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How To Avoid Plagiarism
from wikiHow - The How to Manual That You Can Edit

The American Heritage dictionary defines the verb plagiarize: "To use and pass off (the ideas or writings of another) as one's own."[1]. Plagiarizing, or representing someone else's ideas as your own, will cause problems for people in any stage of life. Students get flunked for it and it even helped cost Joe Biden a shot at becoming the US President in 1988.[2] Here is how you can make sure you don't plagiarize on purpose or by accident.


  1. Understand what plagiarism is. The American Heritage dictionary defines plagiarism as: "the unauthorized use or close imitation of the language and thoughts of another author and the representation of them as one's own original work."[3] Thus plagiarism not only includes the word-for-word copying of another piece of work, but close imitation of it also. Using synonyms and other word choices is not an excuse to justify plagiarism. You should write a piece of text strictly in your own words and then cite your sources.
  2. Be familiar in the area that you are talking about. By understanding the subject, you are more likely to write in your own words, rather than restate someone else's definition of this subject. Look for information on the topic you want to write about. This can be on the Internet or in books.
  3. Restate the subject to yourself a couple of times. The key is to understand the material and be able to express its meaning in your own words. Try to avoid reading from another author's material too much, as you will be more inclined to restate that author's exact statement.
  4. Reference your quotes and sources. You should include a bibliography or works cited in your paper. If you use a direct quote from another author's work, then you should quote it and cite it properly. Many teachers accept the standard MLA format, unless otherwise specified.
  5. Understand some basics about copyright. Plagiarism can be more than a bad academic practice, it can be a violation of the law if you break copyright. Here is what you need to understand to stay legal.:
    • As a general rule, facts cannot be copyrighted. This means that you are able to use any facts you find to support your writing.[4]
    • Although facts are not subject to copyright, the words used to express them are, particularly if the wording is original or unique (copyright covers original expression). You are free to use information from other materials in your articles, but you must use your own words to express it. To avoid this, you can take the existing facts and put them into your own words. There is a grace on how different the phrase can be; adding a comma is not enough. However, changing the grammar around is.[5]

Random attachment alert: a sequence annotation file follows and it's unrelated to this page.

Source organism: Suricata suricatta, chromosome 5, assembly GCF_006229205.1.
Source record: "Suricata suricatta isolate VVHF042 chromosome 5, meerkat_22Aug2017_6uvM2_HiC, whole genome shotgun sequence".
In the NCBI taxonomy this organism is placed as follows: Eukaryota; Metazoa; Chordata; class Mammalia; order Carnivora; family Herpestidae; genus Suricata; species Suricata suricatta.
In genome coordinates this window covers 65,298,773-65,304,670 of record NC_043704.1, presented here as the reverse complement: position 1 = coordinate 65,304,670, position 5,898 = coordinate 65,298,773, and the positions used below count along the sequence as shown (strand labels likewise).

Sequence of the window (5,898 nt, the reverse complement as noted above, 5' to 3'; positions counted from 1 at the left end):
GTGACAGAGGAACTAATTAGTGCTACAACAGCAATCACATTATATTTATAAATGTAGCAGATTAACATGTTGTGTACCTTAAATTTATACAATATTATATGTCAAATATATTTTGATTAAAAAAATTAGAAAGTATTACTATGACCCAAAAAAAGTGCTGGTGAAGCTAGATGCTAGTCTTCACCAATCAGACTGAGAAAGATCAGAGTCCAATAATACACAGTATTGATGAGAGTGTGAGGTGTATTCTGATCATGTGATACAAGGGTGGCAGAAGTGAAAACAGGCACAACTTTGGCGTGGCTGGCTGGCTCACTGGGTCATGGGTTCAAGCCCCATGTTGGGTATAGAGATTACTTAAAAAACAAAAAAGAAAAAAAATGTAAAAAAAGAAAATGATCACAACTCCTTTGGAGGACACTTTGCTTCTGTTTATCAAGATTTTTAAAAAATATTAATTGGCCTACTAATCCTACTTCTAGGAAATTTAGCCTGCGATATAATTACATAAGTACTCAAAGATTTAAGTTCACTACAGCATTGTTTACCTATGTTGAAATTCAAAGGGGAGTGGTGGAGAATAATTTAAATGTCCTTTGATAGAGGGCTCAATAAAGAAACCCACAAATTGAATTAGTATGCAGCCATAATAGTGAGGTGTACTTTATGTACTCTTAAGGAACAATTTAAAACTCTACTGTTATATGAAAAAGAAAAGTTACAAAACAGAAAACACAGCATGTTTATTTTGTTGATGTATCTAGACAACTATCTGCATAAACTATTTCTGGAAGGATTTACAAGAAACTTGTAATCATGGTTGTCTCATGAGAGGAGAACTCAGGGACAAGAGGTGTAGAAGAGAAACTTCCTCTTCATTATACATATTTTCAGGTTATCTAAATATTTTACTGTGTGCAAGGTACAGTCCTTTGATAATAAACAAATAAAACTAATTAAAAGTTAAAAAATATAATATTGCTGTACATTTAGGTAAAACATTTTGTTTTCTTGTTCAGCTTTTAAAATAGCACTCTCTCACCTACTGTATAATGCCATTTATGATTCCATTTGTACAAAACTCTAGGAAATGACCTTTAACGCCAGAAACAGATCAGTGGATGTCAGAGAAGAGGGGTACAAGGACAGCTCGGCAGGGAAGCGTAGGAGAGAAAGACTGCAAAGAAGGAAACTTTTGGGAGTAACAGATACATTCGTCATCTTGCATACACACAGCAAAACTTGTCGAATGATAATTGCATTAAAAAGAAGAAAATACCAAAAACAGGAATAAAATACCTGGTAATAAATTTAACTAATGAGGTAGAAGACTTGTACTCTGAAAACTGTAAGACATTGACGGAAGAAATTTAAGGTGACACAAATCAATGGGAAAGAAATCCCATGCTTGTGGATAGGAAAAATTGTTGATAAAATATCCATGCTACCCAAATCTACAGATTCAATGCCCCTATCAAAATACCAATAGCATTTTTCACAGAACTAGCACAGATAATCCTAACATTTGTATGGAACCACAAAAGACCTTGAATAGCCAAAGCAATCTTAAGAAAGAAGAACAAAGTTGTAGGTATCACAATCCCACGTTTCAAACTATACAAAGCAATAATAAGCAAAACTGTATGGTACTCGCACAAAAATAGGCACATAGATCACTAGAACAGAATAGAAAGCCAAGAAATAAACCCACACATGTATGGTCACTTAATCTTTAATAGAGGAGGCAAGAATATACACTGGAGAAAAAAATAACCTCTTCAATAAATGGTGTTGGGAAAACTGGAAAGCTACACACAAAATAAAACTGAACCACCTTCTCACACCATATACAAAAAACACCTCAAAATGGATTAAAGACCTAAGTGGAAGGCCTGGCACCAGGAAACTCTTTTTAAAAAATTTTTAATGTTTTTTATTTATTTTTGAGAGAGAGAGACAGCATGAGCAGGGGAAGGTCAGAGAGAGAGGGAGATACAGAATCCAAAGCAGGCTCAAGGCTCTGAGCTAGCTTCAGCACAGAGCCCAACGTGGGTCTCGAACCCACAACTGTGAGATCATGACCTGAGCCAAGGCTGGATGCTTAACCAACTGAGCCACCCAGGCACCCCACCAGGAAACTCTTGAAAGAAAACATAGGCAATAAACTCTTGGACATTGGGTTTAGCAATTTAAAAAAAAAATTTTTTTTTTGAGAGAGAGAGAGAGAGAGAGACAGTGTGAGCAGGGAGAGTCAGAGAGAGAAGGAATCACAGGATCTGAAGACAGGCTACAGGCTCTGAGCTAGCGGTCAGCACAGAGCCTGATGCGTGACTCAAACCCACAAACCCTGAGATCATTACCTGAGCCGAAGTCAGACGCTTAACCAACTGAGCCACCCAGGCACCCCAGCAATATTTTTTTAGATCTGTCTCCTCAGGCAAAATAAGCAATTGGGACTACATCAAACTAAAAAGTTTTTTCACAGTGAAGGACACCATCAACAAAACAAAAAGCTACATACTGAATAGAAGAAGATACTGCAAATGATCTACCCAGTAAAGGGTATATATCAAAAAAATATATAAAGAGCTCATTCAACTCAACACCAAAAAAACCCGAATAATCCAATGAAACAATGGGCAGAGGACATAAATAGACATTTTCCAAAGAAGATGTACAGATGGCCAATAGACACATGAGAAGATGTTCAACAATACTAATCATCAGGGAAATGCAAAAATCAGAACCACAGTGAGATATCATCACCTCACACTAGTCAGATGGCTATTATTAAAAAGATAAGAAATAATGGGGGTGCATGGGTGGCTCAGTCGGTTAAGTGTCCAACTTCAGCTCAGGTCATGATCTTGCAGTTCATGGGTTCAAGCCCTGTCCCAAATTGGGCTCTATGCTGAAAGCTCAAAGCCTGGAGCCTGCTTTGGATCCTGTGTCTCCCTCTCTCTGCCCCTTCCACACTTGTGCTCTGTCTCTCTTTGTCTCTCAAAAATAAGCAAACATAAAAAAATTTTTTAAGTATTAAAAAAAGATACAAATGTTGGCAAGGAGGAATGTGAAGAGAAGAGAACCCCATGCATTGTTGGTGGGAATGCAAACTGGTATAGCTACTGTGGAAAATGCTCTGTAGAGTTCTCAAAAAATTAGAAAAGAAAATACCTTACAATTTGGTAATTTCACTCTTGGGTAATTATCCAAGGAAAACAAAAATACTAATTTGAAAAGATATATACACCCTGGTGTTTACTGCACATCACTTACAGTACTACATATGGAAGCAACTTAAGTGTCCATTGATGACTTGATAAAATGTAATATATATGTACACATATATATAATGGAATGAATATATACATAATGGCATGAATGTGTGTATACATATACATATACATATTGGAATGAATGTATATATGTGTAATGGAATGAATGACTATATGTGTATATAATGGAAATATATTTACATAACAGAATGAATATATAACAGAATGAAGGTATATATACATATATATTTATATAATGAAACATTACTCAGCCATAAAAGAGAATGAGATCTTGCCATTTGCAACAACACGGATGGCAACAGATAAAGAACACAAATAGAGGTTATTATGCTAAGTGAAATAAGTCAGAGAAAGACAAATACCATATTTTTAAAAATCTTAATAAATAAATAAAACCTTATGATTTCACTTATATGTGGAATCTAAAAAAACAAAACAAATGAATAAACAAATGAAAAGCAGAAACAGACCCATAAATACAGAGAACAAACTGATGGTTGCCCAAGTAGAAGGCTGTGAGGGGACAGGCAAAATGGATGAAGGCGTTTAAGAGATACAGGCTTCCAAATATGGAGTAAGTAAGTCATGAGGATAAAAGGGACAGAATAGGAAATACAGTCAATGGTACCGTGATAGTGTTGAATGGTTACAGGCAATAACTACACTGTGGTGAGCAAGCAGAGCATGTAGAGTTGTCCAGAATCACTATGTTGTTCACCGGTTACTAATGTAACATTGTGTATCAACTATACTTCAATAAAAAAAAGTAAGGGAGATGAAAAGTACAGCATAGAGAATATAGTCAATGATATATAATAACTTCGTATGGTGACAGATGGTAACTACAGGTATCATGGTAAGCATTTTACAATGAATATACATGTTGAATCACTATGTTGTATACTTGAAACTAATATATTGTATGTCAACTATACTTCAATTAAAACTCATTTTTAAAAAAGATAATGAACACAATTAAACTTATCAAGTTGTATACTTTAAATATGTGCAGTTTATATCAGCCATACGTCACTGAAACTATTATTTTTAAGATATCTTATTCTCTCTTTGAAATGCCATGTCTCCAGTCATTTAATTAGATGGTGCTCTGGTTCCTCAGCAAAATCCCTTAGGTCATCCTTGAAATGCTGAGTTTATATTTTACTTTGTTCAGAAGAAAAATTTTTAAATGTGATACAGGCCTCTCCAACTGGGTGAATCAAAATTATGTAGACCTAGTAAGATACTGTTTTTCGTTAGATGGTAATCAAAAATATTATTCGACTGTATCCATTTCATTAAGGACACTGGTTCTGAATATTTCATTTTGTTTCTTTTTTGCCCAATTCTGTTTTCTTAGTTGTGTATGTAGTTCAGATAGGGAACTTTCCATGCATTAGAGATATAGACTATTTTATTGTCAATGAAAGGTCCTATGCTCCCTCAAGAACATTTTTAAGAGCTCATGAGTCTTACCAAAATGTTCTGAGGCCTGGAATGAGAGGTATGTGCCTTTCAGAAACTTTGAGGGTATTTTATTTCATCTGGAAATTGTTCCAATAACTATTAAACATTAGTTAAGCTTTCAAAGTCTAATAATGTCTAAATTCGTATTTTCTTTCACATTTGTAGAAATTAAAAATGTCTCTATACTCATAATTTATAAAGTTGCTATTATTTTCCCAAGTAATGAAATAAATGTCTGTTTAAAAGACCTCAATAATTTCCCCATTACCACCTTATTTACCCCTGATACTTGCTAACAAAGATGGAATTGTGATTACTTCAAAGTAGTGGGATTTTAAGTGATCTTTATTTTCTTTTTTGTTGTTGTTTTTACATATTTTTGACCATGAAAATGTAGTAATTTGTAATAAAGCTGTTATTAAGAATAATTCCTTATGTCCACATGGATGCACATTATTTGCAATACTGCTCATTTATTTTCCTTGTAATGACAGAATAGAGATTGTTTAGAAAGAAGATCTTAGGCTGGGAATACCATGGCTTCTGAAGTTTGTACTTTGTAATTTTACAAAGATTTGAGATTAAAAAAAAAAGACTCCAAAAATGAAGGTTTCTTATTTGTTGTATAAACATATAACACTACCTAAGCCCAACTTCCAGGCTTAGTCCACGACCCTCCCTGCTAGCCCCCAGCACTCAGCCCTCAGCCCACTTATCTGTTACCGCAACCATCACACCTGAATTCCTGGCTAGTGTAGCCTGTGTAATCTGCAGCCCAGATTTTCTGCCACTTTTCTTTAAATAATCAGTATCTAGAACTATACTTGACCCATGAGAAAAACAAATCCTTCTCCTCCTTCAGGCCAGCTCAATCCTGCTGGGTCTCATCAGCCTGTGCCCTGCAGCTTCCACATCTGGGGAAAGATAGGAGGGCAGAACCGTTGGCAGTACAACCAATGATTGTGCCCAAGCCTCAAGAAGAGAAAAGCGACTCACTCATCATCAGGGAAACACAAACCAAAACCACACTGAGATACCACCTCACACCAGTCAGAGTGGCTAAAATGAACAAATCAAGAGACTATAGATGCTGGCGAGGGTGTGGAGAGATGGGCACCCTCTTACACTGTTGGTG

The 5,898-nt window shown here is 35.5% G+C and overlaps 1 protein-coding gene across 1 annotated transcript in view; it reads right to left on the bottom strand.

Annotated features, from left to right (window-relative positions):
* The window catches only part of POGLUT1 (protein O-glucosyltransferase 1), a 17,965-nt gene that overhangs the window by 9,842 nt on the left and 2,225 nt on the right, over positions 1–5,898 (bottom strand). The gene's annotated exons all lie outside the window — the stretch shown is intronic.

• Some schools offer programs/services that scan papers for plagiarized content. If you are highly concerned, then you might want to consider such services.
  • If you are honestly writing a paper or essay, the chances of you plagiarizing another person's content are very slim. If you are conscious of the fact that you are copying someone else's work, then chances are that you will be caught.
  • If you must copy, do not copy whole pages or paragraphs! Instead, put most of it into your own words, and quote the copied part. Then, cite your source using the proper Bibliography format. Use to cite your sources in the proper format.
  • If you're worried something that you have might sound like someone else's, it's probably because it does.
  • Here's one suggestion for getting things into your own words. Use Google's language tools to take an article and translate it into another language: for example, English to German. Then copy and paste Google's translation back into Google's language tools and translate that into another language: in our example, German to Portuguese. Then translate that back into English. You will end up with extremely broken English that is barely understandable. Using the knowledge of the subject that you've gained from reading the articles and researching, now you can fix the broken English and will have an article that has your own influence placed on it.


  • Don't take the risk of attempting to plagiarize. Not only will it cost you your grade, but also your respect and reputation with most teachers and colleagues. Many colleges and universities will expel students who deliberately plagiarize.

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Sources and Citations

  1. ?
  2. ?,_1988
  3. ?
  4. ? U.S. Supreme Court Decision: HARPER & ROW v. NATION ENTERPRISES, 471 U.S. 539 (1985)
  5. ? U.S. Supreme Court Decision: FEIST PUBLICATIONS, INC. v. RURAL TELEPHONE SERVICE CO., 499 U.S. 340 (1991)

Article provided by wikiHow, a wiki how-to manual. Please edit this article and find author credits at the original wikiHow article on How to Avoid Plagiarism. All content on wikiHow can be shared under a Creative Commons license.

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